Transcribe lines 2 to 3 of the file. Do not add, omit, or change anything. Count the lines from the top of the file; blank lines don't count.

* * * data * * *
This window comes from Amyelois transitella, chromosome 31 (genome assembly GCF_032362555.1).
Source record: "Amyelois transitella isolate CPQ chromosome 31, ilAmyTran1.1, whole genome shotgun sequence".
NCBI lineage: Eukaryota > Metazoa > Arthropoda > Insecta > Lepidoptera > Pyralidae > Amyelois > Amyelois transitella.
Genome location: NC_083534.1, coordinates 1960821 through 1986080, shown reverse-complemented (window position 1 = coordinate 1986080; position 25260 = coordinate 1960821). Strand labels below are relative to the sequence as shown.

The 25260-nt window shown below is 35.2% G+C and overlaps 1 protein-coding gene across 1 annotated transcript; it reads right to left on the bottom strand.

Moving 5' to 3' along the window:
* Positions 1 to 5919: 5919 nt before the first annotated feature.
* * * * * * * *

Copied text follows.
Source record: "Amyelois transitella isolate CPQ chromosome 31, ilAmyTran1.1, whole genome shotgun sequence".
NCBI lineage: Eukaryota > Metazoa > Arthropoda > Insecta > Lepidoptera > Pyralidae > Amyelois > Amyelois transitella.